Is there someone who had a great influence on your career?

My teachers had a tremendous influence on my career. All of my grad school teachers: Ron Van Lieu, Fay Simpson, Erica Fae, Evan Yionoulis, and others. My college theater professor Toni Dorfman. My high school theater director Ken Miller. The artistic director of First Stage, Rob Goodman. And of course my family. They've always encouraged me to do what I love, and I'm very lucky for that.

What advice do you have for people who are interested in pursuing acting?

Get into a good acting class. Avoid teachers who make you feel small. Read plays, watch TV shows and movies that inspire you. Audition for plays at your school or in your town. Be sure to get the education you need before you go out there to pursue the dream. Acting is a craft, and in my opinion it requires a foundation in training if you want to seriously pursue it.

Trying is drawn from fascinating American history. Did you do any particular research to get ready for your role?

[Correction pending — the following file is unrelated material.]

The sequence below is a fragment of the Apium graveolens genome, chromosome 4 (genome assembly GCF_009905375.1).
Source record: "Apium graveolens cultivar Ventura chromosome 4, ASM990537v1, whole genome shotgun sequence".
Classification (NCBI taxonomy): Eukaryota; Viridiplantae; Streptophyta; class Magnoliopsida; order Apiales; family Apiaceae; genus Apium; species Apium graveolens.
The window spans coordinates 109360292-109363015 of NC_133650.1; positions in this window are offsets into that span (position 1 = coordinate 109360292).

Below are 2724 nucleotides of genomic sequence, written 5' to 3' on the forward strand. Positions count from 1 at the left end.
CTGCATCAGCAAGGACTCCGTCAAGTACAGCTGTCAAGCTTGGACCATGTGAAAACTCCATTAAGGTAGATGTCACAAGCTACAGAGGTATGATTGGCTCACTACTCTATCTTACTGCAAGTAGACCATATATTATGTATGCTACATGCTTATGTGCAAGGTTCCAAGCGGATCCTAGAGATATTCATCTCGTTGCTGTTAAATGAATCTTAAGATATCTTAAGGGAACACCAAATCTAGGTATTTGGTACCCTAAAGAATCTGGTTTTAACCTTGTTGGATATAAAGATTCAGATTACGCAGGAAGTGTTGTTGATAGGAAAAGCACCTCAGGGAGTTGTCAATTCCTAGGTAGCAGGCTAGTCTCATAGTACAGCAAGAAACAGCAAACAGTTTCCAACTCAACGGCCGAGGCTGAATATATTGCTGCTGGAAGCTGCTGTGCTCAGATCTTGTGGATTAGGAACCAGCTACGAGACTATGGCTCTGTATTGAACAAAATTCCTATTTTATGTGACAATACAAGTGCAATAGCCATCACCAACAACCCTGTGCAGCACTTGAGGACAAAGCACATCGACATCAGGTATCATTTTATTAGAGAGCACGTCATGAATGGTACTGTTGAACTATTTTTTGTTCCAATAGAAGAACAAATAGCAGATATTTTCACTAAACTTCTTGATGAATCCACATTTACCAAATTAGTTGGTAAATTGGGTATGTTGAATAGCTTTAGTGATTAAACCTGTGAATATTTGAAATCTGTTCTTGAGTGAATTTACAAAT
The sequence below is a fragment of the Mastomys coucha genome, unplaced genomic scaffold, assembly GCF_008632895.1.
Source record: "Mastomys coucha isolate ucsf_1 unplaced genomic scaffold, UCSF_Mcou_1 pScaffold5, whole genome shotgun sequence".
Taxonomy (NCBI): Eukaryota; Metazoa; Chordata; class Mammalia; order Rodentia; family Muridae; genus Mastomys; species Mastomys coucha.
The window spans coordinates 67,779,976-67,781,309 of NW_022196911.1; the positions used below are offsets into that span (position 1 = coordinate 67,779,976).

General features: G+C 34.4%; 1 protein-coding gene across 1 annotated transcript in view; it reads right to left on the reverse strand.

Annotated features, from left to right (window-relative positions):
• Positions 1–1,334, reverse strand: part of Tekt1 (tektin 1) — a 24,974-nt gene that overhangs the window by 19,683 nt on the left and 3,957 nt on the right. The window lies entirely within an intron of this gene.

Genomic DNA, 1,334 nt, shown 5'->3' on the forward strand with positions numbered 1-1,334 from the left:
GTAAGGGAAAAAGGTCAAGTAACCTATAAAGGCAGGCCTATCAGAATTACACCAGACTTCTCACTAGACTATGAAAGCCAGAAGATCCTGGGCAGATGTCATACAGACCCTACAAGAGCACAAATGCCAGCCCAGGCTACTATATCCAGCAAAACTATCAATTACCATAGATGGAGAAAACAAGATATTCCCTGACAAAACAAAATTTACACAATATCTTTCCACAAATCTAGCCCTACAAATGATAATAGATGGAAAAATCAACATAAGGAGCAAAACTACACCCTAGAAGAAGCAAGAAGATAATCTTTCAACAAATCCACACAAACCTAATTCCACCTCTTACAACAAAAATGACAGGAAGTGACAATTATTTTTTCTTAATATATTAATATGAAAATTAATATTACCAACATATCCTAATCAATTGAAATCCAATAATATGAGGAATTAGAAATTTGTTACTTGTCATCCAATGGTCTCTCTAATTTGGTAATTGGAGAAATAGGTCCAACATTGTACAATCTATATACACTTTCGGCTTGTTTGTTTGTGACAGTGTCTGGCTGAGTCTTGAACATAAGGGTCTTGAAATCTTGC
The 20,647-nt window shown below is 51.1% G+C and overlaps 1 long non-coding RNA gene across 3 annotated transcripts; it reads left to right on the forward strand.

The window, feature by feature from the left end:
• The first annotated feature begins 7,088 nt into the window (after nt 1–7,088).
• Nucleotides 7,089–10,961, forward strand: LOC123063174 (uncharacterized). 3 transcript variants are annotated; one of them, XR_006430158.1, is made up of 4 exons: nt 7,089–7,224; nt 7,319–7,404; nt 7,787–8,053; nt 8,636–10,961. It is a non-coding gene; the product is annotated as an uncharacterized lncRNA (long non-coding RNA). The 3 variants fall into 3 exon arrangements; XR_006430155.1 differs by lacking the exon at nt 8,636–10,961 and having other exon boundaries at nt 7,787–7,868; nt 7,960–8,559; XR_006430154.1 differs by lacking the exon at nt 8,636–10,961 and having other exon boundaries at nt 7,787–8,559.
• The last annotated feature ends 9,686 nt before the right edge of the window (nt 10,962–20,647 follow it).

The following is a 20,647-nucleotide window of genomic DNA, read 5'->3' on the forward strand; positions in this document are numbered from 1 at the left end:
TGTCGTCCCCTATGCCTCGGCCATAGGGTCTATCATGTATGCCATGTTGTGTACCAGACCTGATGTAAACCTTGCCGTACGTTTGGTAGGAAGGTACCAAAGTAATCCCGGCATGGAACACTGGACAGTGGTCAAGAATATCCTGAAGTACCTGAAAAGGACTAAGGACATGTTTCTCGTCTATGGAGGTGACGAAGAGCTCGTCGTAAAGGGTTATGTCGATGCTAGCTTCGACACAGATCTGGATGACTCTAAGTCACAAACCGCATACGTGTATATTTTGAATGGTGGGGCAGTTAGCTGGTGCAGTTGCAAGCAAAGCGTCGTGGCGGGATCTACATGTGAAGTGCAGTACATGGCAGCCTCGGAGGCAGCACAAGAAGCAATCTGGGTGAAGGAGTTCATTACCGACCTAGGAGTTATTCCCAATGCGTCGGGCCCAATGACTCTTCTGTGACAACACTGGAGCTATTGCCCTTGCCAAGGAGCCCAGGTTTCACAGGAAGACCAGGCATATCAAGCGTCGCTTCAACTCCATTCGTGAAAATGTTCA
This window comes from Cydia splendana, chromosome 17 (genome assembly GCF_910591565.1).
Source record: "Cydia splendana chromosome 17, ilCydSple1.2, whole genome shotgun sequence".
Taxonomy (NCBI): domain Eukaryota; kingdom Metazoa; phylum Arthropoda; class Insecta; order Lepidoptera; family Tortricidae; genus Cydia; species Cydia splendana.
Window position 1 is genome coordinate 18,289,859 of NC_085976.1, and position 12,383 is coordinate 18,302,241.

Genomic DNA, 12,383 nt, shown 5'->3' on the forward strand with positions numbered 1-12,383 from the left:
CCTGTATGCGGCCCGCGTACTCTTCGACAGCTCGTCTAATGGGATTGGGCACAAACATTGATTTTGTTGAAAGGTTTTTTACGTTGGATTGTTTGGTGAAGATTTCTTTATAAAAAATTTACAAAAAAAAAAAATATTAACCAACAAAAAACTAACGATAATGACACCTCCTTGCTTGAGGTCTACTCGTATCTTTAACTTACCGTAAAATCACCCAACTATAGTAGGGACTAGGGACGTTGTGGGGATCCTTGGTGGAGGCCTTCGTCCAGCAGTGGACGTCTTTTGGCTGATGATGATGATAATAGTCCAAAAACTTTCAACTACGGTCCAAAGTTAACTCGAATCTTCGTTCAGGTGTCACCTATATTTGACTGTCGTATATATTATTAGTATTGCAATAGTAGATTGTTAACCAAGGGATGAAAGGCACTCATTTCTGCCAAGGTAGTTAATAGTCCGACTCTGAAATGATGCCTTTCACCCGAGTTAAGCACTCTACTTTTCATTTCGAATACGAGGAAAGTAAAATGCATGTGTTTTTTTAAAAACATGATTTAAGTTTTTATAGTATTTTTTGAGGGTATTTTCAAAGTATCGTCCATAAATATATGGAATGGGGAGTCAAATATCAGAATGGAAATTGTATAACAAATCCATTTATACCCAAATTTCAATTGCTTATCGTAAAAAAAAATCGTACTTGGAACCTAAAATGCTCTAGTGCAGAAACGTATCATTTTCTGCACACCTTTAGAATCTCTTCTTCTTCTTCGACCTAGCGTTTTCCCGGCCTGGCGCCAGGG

I wish I had more time to do more research! There wasn't a whole lot of time between auditions and rehearsals so my first priority was memorizing lines. Luckily, our director, Jim Jack, gave us a few days in rehearsal to read up on Judge Biddle and to research the time period. There was so much going on in America in the late 60's. The Vietnam War was raging, a beautiful anti-war movement was blooming all across the country, and leaders like John F. Kennedy, Dr. Martin Luther King, and Robert Kennedy were assassinated within months of each other. This is the backdrop of the story, and it takes place in the heart of it all: Washington D.C.

What are some of the challenges your role as Sarah in Trying?

It's a two-person play with a lot of dialogue and a lot of "business"- moving papers around, typing, changing costumes in between every scene. In addition to trying (heh heh) to be emotionally connected and focused on listening to my scene partner, I'm required to remember a lot of technical stuff! That's been the biggest challenge since I can get a little spacey sometimes.